Friday, May 4, 2007

Trees on landmarked property destroyed

Councilman John Liu, Community Board 7, and other leaders gathered Monday in front of the Fitzgerald/Ginsberg Mansion, a recently landmarked site in Flushing, to denounce the destruction of seven antebellum trees and warn against further destruction to this historic area.

Tree Destruction Decried In Flushing

Dr. Carsten Glaeser, consultant arborist, said that the destruction of these seven trees — healthy shade trees worth over $80,000 — “completely disregards the horticultural history of our community.”

Read more about the Fitzgerald-Ginsberg-Carelitz Mansion.

Read the LPC's designation report.

12 comments:

Anonymous said...

I haven't seen John Liu protesting in front of any Tommy Huang projects. Have you?

taxpayer said...

Typical Queens Chronicle reporting: Who owns the home? Who cut the trees down? What can the penalties be for the destruction of trees?

Queens Chronicle reporting is worth every penny it's readers pay for the paper!

From helpless, hapless Liu we get denunciation and decrying. Wow! That's going to frighten anyone else with the same idea!

To be denounced by a City Council member! Now that's worse than jail or a fine!

No matter how tough Liu gets, he remains in the hearts and pockets of the Chronicle and the developers.

Julie said...

How about an interview with the owner to find out why they felt the need to tear the trees down? I wouldn't put my byline on this awful article, either, if I wrote as poorly.

LeeBee said...

This article is not an article. It's the press release John Liu's office released. If you want a slightly more balanced article, check out the Tribune.

LeeBee said...

(you might not be able to find it online, but it's in the Flushing edition of the Queens Tribune)

Anonymous said...

Removing healthy or relatively healthy trees at the sake of progress is no better than committing murder!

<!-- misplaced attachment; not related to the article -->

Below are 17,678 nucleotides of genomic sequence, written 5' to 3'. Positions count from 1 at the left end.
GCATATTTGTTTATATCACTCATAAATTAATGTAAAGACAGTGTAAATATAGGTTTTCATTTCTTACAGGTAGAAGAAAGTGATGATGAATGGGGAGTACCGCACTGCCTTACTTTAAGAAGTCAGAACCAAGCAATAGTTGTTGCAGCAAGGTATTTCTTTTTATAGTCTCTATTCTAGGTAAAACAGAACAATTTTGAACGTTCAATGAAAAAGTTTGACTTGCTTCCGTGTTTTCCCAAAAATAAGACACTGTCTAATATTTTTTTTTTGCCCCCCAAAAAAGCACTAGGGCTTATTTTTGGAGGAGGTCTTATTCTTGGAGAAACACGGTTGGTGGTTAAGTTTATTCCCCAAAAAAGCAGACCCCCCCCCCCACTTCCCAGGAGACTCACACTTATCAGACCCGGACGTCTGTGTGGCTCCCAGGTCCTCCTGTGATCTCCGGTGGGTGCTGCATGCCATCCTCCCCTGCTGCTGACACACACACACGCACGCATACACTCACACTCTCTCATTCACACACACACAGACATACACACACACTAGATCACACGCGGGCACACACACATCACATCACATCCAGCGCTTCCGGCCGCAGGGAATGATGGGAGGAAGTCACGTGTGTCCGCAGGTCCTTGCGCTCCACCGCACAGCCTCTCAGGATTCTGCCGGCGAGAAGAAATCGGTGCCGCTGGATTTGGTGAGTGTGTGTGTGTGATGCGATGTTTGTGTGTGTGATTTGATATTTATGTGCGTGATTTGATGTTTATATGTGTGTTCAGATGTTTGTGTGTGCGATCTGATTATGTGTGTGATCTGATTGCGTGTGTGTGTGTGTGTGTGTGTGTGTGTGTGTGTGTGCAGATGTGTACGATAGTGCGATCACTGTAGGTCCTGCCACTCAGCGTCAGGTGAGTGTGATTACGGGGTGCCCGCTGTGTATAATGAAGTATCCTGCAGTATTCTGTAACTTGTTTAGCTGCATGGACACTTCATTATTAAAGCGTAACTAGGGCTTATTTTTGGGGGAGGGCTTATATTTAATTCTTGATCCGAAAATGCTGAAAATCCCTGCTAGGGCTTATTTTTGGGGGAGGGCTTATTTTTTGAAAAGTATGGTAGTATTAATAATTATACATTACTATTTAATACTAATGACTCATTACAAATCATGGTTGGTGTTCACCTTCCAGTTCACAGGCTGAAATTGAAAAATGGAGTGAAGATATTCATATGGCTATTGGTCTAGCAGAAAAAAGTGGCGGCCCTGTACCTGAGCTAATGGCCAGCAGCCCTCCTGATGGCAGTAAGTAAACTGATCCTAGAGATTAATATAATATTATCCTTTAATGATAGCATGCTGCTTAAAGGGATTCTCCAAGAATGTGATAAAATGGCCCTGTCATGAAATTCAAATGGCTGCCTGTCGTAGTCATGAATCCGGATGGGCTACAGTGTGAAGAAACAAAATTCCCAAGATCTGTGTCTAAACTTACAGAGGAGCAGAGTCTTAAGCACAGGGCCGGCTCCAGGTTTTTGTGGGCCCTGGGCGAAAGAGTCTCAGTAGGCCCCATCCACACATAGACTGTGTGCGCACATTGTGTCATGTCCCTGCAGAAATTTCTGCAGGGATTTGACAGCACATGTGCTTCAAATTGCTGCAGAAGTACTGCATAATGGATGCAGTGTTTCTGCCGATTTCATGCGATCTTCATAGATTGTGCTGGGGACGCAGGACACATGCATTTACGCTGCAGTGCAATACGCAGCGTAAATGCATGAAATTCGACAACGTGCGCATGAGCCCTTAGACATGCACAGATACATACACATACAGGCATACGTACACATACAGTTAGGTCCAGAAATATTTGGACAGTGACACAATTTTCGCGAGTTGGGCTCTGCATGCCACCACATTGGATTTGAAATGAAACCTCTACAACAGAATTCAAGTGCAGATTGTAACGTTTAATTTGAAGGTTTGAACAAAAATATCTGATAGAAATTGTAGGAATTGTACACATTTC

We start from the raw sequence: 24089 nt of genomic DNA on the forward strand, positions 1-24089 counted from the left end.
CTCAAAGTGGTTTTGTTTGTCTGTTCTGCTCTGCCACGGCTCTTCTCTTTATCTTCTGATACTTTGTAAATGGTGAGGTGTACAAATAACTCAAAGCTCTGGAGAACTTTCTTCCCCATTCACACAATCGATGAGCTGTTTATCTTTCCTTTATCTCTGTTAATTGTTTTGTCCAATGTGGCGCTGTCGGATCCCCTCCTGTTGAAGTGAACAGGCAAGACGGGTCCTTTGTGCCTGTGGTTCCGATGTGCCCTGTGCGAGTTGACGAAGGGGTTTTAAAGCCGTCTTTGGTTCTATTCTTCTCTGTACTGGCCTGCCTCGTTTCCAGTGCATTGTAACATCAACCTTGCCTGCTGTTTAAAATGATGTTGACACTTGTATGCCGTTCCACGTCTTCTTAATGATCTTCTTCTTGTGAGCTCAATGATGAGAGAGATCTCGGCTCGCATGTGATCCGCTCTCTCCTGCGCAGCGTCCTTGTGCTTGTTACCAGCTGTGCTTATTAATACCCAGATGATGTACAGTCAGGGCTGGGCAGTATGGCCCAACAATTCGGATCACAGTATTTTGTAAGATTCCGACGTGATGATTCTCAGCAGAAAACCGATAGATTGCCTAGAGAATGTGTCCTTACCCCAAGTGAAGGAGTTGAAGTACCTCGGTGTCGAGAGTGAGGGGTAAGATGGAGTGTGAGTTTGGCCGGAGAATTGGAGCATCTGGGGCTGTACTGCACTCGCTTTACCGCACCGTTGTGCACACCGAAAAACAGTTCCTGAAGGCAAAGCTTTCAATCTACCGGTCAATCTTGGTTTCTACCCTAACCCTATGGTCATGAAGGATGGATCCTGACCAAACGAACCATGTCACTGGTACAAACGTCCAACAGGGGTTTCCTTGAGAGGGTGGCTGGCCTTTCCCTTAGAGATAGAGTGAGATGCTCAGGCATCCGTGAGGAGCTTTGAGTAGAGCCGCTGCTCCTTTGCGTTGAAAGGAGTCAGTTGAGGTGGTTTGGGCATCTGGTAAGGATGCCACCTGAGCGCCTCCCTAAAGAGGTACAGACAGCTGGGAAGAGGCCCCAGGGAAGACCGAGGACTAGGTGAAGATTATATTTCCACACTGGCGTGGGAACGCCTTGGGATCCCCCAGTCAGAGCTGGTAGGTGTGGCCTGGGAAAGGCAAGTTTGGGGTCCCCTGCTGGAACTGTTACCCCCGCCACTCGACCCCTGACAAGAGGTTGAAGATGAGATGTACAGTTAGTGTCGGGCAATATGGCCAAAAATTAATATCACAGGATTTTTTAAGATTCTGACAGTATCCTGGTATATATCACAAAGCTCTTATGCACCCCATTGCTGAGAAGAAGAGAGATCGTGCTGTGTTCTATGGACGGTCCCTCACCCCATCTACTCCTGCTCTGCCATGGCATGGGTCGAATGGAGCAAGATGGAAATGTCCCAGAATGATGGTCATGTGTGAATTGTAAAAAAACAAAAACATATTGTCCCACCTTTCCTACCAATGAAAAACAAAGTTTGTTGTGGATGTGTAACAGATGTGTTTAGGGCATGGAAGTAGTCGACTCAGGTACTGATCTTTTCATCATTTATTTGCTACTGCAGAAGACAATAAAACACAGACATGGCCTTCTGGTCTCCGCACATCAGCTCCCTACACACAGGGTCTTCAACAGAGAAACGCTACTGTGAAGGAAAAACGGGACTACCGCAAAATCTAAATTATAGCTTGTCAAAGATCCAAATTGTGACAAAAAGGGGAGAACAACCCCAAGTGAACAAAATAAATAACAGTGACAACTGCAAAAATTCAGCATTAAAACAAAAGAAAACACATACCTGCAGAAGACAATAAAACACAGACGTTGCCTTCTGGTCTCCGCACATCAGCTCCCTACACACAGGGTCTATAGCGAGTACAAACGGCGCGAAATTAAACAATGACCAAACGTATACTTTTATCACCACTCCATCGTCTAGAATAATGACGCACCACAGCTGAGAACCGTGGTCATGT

Anonymous said...

Penalties should be served for the destruction of trees. Let's put our politicians to work. Legislation is crucial! How's about it Melinda Katz & Dennis Gallagher???

Anonymous said...

The community standards that used to define and make a neighborhood strong and stable are being eroded.

Remember, this is the great fear of the clubhouse, quality of life.

They don't want it, they can't handle it, and if they wanted to change things to encourage it, they could do so overnight.

Anonymous said...

Isn't this the same John Liu (who lives nearby) that "fought" (h-m-m-m) against the destruction of another historic home by the Salvation Army (south of Bayside Ave. on Parsons Bl'vd) about 10 years ago?

He failed miserably then!

He can't even protect his own backyard now!

What a shameful failure he is as a community representative!


He's all show and no blow!

How did this son of a convicted felon get elected to the City Council?

Answer......by a very small margin despite heavy Stavisky etc. support!

Xris said...

Trees on private property are not protected. Landmarking only addresses buildings, not the property.

verdi said...

"Xris" you are totally misinformed.

LPC has regulated trees (on private property) in Douglas Manor (Queens) and Fieldston (Bronx) historic districts!

Re-calculate your research!

Xris said...

Verdi/QC: Thanks for the tip. This is the first I've heard of such a thing, so I looked it up. This is from the Fieldston Historic District FAQ from LPC's Web site:

"Does the Commission regulate vegetation? Can I remove a tree on my property without a Commission permit?

The Landmarks Preservation Commission does not regulate ordinary landscaping activities such as pruning,
planting of seasonal flower beds or vegetable gardens, or planting of ornamental shrubs or trees. Unlike in the Riverdale and Douglaston Historic Districts, the Commission will not regulate mature trees in the Fieldston Historic District because of the neighborhood’s designation as a Special Natural Area, where landscape changes require review and approval by the Department of City Planning."

So it sounds like Fieldston's trees are protected, but not because the area is landmarked. Fieldston trees are not protected by LPC, but under another policy. Trees in Douglaston and Riverdale are protected by LPC.

You don't need to jump down my throat. I'm not the enemy. And I'm not "totally misinformed." LPC protection of trees is an exceptional case, not the rule. I'm happy to learn that some trees are protected. Most of the tree cover in my area is on private property. I would like to know that there could be some protection for them as well.